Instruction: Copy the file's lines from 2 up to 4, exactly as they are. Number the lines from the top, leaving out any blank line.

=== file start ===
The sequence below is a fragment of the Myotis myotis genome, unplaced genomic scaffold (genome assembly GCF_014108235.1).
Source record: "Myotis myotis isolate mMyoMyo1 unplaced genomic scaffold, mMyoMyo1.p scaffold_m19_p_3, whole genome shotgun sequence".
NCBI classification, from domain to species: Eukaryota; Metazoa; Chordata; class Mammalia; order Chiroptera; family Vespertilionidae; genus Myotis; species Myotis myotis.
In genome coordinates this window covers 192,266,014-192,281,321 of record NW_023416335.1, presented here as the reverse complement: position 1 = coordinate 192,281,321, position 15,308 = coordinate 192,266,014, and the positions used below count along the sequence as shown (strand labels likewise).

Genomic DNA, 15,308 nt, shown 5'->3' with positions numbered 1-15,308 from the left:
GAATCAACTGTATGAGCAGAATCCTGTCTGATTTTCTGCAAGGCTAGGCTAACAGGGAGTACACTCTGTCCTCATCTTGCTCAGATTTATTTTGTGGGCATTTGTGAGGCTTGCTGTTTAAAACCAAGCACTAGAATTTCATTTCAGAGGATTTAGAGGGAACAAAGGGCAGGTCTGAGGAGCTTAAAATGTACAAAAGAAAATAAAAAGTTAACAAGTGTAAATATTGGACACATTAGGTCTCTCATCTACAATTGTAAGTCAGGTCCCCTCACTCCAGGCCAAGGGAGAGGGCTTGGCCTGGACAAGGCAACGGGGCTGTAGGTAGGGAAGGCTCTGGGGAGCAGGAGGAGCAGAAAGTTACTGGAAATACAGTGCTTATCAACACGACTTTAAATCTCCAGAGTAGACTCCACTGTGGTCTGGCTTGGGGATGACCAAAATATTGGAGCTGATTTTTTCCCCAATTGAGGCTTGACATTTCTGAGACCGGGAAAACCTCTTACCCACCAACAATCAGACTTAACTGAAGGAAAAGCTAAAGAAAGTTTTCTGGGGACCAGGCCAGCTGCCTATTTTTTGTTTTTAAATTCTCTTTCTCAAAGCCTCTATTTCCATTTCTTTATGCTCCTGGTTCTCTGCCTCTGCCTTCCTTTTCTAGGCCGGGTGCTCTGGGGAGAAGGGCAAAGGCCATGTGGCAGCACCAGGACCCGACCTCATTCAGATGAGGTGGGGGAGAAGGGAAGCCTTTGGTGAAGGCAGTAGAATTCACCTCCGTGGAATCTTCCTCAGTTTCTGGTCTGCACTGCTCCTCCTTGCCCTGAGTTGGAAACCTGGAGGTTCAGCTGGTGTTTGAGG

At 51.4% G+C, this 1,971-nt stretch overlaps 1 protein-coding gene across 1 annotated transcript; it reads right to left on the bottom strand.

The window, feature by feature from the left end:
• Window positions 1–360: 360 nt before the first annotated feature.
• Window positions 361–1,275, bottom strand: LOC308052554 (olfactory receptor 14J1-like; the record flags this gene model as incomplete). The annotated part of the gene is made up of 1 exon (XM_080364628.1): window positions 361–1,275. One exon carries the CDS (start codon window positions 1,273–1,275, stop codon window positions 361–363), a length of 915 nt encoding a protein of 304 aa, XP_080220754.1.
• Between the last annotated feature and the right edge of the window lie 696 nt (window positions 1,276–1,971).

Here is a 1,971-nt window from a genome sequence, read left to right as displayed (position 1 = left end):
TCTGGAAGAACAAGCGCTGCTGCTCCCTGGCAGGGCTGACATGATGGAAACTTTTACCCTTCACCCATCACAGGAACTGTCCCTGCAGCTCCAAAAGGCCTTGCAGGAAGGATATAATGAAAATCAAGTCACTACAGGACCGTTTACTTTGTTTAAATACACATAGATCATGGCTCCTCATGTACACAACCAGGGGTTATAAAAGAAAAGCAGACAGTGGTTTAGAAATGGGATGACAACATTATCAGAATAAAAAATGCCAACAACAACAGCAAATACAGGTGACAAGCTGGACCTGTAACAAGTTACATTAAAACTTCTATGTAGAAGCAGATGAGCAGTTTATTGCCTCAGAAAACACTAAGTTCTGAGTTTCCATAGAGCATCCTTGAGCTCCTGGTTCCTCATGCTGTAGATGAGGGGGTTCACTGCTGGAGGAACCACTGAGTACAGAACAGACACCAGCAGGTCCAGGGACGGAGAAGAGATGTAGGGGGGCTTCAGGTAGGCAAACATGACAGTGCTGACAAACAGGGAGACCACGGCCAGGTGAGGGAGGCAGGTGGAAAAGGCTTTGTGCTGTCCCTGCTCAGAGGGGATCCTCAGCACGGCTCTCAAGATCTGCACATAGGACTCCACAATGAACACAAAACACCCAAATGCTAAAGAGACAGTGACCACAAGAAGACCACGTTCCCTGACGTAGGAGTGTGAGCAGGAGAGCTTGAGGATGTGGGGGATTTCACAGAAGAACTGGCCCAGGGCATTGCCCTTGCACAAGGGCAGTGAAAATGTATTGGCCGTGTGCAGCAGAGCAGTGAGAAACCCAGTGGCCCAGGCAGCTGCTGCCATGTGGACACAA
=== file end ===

Source record: "Myotis myotis isolate mMyoMyo1 unplaced genomic scaffold, mMyoMyo1.p scaffold_m19_p_3, whole genome shotgun sequence".
NCBI classification, from domain to species: Eukaryota; Metazoa; Chordata; class Mammalia; order Chiroptera; family Vespertilionidae; genus Myotis; species Myotis myotis.
In genome coordinates this window covers 192,266,014-192,281,321 of record NW_023416335.1, presented here as the reverse complement: position 1 = coordinate 192,281,321, position 15,308 = coordinate 192,266,014, and the positions used below count along the sequence as shown (strand labels likewise).